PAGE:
Summary to essay on topic "Making Ethics Rules Stick"
In his article "Making Ethics Rules Stick," William Raspberry (2005) discusses the evolution and effectiveness of post-Sarbanes Oxley ethics training in American corporations. He maintains that the recent explosion of formal ethics training programs has little to do with a real desire among corporate executives to foster meaningful improvement in ethical behavior among their employees…
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Often, employees know the rules but run into ethical problems when they try to circumvent them. A company's standard for ethical enforcement is the most important factor. He quotes Noah Pickus, associate director of the Kenan Institute for Ethics at Duke University, who asserts "Institutions have ethical cultures. Let us write or edit the essay on your topic "Making Ethics Rules Stick" with a personal 20% discount.. Try it now Individuals are shaped by, and respond to, those cultures. Rules are always important, but more important is how those rules are aligned with what people 'know' about what the institution allows or encourages" (para. 10).
The key for ethical improvement in any corporation is to establish a strong connection between the ethics rules and the corporate culture. Raspberry goes on to quote Pickus: "If a corporation is serious about ethical standards, it will show up not just in rules but in performance reviews -- in the entire culture of the place . . . what does it say when the people who have gone to jail for various kinds of fraud were, before their convictions, systematically promoted by their companies" Essentially, promoting strong ethics requires a sound ethical structure that acts as a foundation for the entire culture of the organization. ...
The article maintains that a more ethical approach to ethics training would be to embrace it for the right reasons - a real desire to instill an ethical mindset and standard of behavior throughout the organization. While there is certainly some benefit to reinforcing the rules, it has little effect on the long term ethical state of an organization unless those rules are connected with the values that govern the day-to-day activities and transactions of the business. The question posed by the article is whether it can be considered ethical for a company to provide ethics training in order to protect itself from potential legal problems down the road.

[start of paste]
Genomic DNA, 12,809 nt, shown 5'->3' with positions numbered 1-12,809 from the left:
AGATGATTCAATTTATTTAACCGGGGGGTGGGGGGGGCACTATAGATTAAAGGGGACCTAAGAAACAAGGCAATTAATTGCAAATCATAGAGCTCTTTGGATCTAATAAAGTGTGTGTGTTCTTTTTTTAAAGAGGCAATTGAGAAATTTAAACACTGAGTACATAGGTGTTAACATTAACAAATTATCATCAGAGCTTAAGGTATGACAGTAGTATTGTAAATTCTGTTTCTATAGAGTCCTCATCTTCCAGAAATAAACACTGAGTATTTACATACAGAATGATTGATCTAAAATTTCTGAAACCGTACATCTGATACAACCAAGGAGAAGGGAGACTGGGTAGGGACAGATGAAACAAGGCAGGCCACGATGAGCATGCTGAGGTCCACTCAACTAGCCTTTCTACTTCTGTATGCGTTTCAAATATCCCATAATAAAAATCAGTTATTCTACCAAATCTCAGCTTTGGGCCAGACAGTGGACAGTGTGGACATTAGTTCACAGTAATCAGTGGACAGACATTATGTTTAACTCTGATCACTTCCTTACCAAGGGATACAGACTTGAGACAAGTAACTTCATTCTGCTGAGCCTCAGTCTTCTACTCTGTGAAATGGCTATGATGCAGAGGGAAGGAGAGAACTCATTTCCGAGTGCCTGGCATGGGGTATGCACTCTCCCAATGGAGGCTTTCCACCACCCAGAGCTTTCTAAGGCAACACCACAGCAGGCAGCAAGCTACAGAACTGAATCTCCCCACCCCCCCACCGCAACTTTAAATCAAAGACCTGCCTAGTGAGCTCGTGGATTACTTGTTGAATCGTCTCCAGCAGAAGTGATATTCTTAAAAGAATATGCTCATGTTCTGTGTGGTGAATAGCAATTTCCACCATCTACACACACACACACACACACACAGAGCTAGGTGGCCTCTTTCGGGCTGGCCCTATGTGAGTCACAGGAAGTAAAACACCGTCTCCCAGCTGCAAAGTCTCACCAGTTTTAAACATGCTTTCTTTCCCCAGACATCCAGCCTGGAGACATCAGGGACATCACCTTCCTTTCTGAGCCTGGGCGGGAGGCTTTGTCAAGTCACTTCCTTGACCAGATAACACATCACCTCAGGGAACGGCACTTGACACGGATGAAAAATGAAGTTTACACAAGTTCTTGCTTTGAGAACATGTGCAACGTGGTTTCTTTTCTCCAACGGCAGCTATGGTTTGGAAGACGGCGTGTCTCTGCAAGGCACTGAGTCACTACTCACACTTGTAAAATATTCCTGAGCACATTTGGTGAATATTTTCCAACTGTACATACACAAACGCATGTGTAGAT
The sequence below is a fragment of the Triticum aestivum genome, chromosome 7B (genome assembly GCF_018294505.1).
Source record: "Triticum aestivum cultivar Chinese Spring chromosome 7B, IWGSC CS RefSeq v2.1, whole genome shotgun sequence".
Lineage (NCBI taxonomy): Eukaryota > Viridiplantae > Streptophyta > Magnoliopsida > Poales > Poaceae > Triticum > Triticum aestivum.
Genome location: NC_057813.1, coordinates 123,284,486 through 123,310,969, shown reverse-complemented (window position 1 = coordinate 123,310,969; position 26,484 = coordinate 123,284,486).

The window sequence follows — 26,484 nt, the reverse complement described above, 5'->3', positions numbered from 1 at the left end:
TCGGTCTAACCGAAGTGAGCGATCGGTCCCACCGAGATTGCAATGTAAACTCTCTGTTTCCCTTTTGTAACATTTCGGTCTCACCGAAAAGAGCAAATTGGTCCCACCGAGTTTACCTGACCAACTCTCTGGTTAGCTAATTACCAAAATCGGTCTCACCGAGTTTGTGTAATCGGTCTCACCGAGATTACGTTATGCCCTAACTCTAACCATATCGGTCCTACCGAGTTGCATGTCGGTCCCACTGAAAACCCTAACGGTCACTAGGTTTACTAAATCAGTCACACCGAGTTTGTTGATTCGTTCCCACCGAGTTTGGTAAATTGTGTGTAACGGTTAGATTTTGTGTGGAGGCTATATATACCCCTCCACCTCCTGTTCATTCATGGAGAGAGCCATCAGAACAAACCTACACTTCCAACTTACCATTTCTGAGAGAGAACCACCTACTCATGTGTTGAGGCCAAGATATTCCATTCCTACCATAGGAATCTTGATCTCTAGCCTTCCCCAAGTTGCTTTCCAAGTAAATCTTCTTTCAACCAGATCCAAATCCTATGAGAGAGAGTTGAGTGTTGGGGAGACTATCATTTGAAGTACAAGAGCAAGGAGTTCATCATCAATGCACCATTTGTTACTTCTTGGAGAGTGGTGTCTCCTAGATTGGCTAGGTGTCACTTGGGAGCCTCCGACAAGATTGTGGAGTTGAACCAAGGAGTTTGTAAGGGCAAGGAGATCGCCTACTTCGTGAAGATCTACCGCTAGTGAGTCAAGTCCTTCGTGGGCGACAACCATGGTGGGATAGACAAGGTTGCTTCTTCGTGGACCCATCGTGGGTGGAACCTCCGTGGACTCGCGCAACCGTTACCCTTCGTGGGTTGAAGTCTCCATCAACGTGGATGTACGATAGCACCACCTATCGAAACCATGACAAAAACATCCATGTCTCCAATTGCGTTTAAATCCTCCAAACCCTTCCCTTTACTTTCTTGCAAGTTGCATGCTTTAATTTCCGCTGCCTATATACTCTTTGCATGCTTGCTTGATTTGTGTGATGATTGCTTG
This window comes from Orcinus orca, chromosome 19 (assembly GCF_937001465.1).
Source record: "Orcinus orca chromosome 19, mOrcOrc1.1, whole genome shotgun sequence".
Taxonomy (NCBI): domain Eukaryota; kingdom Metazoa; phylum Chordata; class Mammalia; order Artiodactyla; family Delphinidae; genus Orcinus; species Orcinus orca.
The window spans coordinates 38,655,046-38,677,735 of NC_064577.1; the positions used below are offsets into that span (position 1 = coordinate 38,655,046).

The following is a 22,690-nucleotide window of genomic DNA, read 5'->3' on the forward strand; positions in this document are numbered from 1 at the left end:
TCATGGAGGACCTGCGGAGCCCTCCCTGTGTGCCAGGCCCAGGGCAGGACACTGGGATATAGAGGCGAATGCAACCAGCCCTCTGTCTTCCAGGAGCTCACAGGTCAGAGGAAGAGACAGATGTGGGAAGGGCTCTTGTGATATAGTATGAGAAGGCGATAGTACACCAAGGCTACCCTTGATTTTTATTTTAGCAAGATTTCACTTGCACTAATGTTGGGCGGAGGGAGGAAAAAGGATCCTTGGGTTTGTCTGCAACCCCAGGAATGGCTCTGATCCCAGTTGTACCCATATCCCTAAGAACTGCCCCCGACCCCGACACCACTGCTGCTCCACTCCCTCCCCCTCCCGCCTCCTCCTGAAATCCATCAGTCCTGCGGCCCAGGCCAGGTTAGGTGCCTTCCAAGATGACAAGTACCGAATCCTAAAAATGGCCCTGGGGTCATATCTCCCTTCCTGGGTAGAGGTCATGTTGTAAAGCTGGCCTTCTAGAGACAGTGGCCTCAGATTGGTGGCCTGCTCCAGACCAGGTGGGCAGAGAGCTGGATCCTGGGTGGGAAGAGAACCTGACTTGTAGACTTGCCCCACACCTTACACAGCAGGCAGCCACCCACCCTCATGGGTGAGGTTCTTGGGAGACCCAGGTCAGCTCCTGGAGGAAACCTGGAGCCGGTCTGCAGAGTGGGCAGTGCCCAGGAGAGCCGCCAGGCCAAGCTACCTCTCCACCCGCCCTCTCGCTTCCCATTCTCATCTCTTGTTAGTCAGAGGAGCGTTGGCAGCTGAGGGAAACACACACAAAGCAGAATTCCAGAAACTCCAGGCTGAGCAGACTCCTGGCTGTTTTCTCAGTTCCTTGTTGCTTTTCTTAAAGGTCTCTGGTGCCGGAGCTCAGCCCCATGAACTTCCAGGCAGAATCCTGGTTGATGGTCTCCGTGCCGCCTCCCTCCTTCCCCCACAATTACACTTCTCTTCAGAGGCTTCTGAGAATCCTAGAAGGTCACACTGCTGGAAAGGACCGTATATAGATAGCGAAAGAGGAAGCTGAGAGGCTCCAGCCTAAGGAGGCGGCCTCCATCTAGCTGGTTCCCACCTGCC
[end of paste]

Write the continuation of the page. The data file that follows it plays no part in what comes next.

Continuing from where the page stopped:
Under the various goal based and duty based ethical approaches to analyzing the issue posed by the Raspberry article, it would be difficult to maintain that the recent explosion of ethics training among American companies is ethical. Neither the training itself nor the effect of the training is necessarily a good thing from a long-term perspective if it is undertaken in a half-hearted way that is not supported by the overall culture of the organization, and designed solely to cover the posterior of the corporate executives who decide to implement the training. A deontological assessment of the act itself would require that it be an inherently good thing to do, which it would be if it were done for the right reasons. On the other hand, a teleological assessment of the repercussions of the act would require that it produce a positive outcome, which it would if it were carried through in the organizational culture. Neither is the case here, and thus these ethical approaches require
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